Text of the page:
Getting the most from your treatment
- Keep your regular appointments with your doctor so your progress can be monitored.
- If you buy any medicines, check with a pharmacist that they are safe to take with alendronic acid.
- If you are having any dental treatment, tell your dentist that you are taking alendronic acid as some dental treatments may not be recommended.
- Smoking can increase the loss of bone in osteoporosis. If you are a smoker, ask your doctor or pharmacist for advice on stopping.
- Eating a well-balanced diet and taking regular exercise can help bones stay strong. Remember to follow any lifestyle advice your doctor has given you.
Can alendronic acid cause problems?
Along with their useful effects, most medicines can cause unwanted side-effects although not everyone experiences them. These usually improve as your body adjusts to the new medicine, but speak with your doctor or pharmacist if any of the following side-effects continue or become troublesome.
|Common side-effects - these affect less than 1 in 10 people who take this medicine||What can I do if I experience this?|
|Heartburn, indigestion, abdominal pain, bloating||Make sure you carefully follow the directions for taking alendronic acid and remain standing or sitting for at least half an hour afterwards. If the symptoms get worse, let your doctor know straight away|
|Diarrhoea||Drink plenty of water to replace any lost fluids|
|Constipation||Try to eat a well-balanced diet containing plenty of fibre and drink 6-8 glasses of water a day|
|Headache||Ask your pharmacist to recommend a suitable painkiller. If the headache continues, speak with your doctor|
|Black or bloody stools||Tell your doctor about this straight away|
|Muscle or joint pain||If troublesome, speak with your doctor|
- If you experience any pain or difficulty swallowing, any new or worsening heartburn, or chest pain, you should stop taking alendronic acid and speak with your doctor straight away.
- If you experience any pain or numbness in your jaw, or any problems with your mouth or teeth, tell your doctor as soon as possible.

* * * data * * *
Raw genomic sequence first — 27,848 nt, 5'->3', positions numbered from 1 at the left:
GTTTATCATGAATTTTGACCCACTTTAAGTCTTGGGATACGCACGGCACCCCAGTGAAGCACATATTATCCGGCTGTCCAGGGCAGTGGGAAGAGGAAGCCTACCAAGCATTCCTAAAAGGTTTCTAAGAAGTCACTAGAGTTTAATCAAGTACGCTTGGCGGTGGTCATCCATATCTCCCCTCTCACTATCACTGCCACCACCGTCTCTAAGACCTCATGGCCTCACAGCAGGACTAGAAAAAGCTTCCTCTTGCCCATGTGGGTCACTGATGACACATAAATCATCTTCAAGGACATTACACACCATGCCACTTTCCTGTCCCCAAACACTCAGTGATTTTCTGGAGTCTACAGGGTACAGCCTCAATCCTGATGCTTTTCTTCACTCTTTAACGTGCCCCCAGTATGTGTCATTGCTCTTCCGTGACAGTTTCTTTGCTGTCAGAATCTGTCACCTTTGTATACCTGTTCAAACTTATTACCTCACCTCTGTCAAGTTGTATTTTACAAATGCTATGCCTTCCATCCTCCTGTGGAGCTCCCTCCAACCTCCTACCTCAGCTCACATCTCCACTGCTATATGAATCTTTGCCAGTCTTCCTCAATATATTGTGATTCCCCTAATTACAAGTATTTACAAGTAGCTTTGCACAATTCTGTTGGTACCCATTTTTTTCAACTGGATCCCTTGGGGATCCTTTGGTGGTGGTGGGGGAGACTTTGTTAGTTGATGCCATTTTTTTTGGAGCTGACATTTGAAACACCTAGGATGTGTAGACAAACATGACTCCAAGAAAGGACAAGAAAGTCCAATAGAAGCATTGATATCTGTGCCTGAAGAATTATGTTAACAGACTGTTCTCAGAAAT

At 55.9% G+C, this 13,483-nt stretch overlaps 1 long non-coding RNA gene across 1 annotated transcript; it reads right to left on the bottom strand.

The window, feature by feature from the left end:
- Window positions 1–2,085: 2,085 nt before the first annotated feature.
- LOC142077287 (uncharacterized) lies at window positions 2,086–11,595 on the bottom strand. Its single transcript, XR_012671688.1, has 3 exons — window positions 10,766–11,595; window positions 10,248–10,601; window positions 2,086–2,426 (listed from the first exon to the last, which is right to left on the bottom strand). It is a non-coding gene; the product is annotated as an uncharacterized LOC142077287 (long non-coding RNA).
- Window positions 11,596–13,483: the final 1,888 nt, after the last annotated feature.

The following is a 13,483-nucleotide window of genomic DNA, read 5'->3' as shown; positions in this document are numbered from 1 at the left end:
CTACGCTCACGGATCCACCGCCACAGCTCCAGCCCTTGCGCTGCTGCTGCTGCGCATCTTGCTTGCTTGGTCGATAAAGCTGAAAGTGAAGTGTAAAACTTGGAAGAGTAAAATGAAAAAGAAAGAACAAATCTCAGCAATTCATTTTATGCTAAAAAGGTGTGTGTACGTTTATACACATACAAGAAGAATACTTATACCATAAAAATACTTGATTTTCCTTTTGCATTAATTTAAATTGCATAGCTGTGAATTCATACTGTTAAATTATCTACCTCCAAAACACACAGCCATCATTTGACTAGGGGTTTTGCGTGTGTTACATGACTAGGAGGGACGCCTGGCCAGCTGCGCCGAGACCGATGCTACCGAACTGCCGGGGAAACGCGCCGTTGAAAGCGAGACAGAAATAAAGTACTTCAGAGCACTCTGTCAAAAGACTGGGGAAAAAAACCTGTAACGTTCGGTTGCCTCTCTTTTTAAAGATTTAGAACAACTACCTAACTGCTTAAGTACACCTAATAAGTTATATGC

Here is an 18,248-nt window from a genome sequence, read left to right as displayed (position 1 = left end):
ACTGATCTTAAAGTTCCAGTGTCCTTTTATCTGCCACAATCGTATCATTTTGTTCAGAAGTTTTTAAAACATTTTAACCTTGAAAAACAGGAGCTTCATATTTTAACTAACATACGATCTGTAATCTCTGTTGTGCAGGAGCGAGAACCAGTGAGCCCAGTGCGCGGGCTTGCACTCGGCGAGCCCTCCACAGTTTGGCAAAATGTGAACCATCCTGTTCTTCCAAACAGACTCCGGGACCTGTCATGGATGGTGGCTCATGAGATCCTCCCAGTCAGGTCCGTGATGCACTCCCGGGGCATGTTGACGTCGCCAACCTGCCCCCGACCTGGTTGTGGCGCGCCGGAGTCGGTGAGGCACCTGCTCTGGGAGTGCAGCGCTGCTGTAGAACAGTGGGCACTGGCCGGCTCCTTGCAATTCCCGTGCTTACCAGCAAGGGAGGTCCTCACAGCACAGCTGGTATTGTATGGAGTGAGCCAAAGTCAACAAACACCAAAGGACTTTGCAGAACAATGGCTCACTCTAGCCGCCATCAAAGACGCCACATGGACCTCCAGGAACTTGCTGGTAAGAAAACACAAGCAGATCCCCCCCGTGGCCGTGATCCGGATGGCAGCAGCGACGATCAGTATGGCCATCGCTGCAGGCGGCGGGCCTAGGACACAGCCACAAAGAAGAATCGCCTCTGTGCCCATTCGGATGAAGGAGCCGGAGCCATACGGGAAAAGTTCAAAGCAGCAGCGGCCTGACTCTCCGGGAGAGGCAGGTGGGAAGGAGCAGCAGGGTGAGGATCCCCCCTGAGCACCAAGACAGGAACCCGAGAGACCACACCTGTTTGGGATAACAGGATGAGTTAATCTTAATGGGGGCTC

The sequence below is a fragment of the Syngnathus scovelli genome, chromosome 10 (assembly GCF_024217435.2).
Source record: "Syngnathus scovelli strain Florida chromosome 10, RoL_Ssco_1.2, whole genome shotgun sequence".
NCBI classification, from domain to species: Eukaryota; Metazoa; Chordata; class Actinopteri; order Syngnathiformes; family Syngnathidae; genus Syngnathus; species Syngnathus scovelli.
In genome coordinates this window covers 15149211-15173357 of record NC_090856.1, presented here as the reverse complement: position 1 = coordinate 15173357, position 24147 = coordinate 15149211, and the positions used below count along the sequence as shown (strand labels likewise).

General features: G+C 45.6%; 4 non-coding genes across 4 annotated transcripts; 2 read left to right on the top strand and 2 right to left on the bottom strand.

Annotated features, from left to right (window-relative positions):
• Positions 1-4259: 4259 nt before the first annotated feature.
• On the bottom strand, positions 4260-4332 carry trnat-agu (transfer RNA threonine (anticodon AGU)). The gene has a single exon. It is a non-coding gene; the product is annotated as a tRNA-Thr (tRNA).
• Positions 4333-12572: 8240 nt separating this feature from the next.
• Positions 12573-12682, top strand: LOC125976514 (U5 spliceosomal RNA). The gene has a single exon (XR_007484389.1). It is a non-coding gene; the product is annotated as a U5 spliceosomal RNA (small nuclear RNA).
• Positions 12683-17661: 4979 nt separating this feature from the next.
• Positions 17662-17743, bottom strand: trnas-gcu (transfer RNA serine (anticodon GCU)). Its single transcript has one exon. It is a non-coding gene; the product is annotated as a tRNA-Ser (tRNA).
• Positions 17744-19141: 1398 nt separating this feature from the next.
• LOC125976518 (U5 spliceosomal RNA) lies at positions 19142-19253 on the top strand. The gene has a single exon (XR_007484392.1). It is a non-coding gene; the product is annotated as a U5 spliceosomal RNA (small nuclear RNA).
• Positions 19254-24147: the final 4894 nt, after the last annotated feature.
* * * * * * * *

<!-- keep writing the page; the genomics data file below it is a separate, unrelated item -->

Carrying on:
- If you experience any thigh, hip, or groin pain, tell your doctor as soon as possible.
If you experience any other symptoms which you think may be due to this medicine, speak with your doctor or pharmacist.
How to store alendronic acid
- Keep all medicines out of the reach and sight of children.
- Store in a cool, dry place, away from direct heat and light.
Important information about all medicines
Further reading & references
- British National Formulary; 62nd Edition (Sep 2011) British Medical Association and Royal Pharmaceutical Society of Great Britain, London
- Manufacturer's PIL, Fosamax®; Manufacturer's PIL, Fosamax®, Merck Sharp & Dohme, electronic Medicines Compendium. Dated March 2011.
- Manufacturer's PIL, Fosamax® Once Weekly; Manufacturer's PIL, Fosamax® Once Weekly, Merck Sharp & Dohme, electronic Medicines Compendium. Dated May 2011.
- Manufacturer's PIL, Fosavance®; Manufacturer's PIL, Fosavance®, Merck Sharp & Dohme, electronic medicines Compendium. Dated March 2011.
Disclaimer: This article is for information only and should not be used for the diagnosis or treatment of medical conditions. EMIS has used all reasonable care in compiling the information but make no warranty as to its accuracy. Consult a doctor or other health care professional for diagnosis and treatment of medical conditions. For details see our conditions.
Prof Cathy Jackson